Knowledge Base

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VAT on settlement agreements

December 2013

We act for both companies and employees in respect of compromise agreements and settlement agreements (but not at the same time on the same deal).

When acting for employees we submit an invoice according to the agreement terms. These almost always say something along the following lines

The Company will pay up to the sum of £X plus VAT as a contribution towards your legal costs incurred for advice received from the Adviser in respect of this Agreement. Payment will be made directly to the Adviser’s firm upon receipt by the Company of a copy invoice addressed to you and marked payable by the Company for the appropriate amount, showing VAT separately

Note the requirement that the invoice be addressed to the employee but marked as payable by the company.

We provide such invoices but estimate that in about 20% of cases the company’s accounts’ department reject our invoice and ask that we supply another one addressed to the company. A recent email to that effect was as follows

Please could you re-issue your invoice for services to Mr ….. and make it out to …….. Limited please? Without the Company being shown as the invoiced party our Accounts Payable department cannot pay your invoice.

We understand that many accounts payable departments have been told to only pay invoices addressed to the company. So, when this happens we explain what VAT law and their own agreements say. Many companies accept our explanation. Some however do not. This article will hopefully serve as ammunition in such disputes for this firm and others. It certainly would have been useful in the case of one software Company a couple of years ago who, despite their own settlement agreement stating that the invoice must be addressed to the employee insisted that they would not pay the invoice unless it was addressed to the company. The HR manager at that software company also rather bluntly said ‘I don’t know what your problem is as every other firm of solicitors sends us a VAT invoice addressed to us’. We found this last claim surprising.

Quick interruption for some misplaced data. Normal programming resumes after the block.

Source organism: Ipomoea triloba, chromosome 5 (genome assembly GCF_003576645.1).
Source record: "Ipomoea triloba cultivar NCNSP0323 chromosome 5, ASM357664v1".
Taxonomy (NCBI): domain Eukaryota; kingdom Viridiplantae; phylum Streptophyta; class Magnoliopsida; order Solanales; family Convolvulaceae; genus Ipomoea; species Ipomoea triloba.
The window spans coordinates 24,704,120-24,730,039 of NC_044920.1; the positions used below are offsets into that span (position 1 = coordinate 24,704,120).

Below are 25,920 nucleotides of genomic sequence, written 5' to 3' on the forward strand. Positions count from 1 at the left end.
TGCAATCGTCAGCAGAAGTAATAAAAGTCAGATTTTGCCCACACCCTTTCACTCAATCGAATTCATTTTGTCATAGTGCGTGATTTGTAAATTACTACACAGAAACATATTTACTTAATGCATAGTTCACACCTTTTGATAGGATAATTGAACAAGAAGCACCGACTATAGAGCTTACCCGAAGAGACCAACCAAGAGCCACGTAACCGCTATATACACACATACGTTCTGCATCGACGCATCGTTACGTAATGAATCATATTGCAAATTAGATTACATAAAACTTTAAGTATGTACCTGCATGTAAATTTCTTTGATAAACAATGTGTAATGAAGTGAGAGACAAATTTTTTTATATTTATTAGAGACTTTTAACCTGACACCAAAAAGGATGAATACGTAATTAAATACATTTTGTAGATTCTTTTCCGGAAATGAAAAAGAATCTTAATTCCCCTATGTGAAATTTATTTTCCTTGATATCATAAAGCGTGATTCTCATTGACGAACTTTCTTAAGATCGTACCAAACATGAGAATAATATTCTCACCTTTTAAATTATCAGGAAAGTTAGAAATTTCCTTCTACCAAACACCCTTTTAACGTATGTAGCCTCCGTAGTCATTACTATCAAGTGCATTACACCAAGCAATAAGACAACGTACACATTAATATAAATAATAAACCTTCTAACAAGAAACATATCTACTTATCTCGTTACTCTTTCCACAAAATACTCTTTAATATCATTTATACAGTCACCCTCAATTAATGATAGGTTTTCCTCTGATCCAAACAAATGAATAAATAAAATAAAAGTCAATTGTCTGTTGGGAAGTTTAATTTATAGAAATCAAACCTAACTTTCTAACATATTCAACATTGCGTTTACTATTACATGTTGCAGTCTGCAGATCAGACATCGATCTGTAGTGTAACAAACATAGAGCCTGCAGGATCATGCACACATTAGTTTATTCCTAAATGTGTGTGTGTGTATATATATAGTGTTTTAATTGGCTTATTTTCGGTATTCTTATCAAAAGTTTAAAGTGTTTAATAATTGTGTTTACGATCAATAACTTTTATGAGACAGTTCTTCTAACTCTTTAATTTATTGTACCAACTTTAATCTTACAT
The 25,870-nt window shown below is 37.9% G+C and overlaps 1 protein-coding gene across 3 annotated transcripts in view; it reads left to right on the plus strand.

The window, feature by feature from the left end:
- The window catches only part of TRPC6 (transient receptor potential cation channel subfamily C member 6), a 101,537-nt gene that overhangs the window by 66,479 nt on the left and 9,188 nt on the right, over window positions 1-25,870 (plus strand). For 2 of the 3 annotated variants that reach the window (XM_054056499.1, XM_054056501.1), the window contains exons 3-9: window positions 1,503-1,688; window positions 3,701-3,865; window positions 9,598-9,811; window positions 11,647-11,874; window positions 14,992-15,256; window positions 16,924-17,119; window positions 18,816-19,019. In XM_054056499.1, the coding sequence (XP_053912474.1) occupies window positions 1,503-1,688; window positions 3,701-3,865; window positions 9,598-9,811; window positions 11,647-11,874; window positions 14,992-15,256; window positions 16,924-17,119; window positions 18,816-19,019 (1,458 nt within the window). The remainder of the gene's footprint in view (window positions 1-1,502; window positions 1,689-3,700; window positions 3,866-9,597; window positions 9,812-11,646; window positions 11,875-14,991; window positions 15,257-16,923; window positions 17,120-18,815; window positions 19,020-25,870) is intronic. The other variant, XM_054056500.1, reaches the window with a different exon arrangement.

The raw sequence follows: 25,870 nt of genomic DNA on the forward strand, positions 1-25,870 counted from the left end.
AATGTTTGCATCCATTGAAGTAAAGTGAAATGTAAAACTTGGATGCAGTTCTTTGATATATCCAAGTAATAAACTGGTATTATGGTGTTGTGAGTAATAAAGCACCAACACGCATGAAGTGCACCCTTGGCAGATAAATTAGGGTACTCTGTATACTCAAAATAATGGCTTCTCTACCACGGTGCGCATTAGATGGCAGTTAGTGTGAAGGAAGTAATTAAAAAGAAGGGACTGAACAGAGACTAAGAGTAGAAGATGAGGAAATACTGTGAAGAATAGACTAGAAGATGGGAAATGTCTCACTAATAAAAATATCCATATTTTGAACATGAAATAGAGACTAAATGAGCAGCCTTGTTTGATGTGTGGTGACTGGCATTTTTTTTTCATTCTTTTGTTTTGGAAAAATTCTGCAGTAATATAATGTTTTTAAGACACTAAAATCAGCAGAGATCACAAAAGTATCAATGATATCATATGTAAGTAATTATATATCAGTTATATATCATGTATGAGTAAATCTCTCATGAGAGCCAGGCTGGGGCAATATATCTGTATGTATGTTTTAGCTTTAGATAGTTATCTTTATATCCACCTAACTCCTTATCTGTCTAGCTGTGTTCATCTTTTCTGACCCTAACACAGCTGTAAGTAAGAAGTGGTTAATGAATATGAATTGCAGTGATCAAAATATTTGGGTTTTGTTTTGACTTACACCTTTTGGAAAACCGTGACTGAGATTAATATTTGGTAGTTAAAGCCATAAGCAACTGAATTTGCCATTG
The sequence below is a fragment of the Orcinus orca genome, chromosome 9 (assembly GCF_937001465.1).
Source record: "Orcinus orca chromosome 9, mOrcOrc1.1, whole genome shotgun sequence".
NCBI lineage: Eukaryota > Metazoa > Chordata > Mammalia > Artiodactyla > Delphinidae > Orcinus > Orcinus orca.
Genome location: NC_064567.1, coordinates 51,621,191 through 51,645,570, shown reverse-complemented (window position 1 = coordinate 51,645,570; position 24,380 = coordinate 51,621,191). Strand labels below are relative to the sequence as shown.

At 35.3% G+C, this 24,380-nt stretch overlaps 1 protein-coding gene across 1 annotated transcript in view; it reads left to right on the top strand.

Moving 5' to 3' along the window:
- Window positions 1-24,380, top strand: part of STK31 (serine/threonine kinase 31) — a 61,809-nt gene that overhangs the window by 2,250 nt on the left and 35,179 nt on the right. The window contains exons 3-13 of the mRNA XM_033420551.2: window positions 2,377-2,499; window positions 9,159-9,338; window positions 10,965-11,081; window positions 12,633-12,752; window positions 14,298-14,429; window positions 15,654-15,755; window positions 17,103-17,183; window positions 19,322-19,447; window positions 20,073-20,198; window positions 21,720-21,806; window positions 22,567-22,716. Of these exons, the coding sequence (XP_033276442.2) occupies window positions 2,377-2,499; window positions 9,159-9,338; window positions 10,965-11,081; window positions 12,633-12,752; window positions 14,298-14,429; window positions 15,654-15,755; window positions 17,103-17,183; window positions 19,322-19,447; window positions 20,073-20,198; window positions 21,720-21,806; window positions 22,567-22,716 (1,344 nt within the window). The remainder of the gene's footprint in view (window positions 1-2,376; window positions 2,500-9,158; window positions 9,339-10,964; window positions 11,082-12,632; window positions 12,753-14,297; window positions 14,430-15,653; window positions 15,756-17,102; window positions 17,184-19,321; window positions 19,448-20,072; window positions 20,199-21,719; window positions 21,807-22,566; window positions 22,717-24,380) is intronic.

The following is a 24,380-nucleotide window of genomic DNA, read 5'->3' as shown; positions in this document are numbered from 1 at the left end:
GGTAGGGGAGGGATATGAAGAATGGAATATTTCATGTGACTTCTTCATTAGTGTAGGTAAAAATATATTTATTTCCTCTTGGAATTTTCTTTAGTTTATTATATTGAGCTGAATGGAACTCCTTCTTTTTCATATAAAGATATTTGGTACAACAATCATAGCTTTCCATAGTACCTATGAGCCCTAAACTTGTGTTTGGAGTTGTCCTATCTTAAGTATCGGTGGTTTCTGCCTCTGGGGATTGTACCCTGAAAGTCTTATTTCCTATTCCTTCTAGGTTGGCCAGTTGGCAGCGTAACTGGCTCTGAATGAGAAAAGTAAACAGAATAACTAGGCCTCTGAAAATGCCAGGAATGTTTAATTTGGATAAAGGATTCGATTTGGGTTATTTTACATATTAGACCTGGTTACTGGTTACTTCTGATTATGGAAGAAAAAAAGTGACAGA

Firstly, what does HMRC say? Well, a starting point was the guidance note “VATSC92100”. It dealt with ‘payment of another party’s legal costs’ We think it is still useful although it has been archived by HMRC.

It starts by saying what is and what is not within the scope of VAT and makes it clear that a transaction (such as a compromise agreement or settlement agreement) which ‘obliges one party to be responsible for the costs of the other relating to that transaction’ is within the scope of VAT ‘provided the transaction proceeds to completion’. This means that if the agreement is signed the solicitor’s legal costs are subject to VAT.

However, the guidance goes on to say the following “the solicitor whose costs are to be paid should deliver a tax invoice to his own client….”, and “ in no circumstances may a tax invoice be issued by the client’s solicitor to the paying party who is not in law entitled to receive an input tax credit as the services have not been rendered to him. The paying party should therefore receive a note of the other party’s costs in such terms that the note cannot be mistaken for a tax invoice issued to the paying party”.

It’s worth reading the whole of VATSC92100 as we have only extracted a brief part of it.

It does say, however, that the employee’s solicitor cannot deliver what might be mistaken as a VAT invoice to the Company. That HR manager’s claim that ‘every other firm of solicitors does so’ is therefore surprising and worrying.

If a firm of solicitors acts within the rules set out in VATSC92100 then it must deliver a proper invoice to its own customer. We take the view that it can provide an invoice to the company but as VATSC92100 says such an invoice cannot be mistaken for a tax invoice issued to the company so mark it clearly ‘THIS IS NOT A VAT INVOICE’.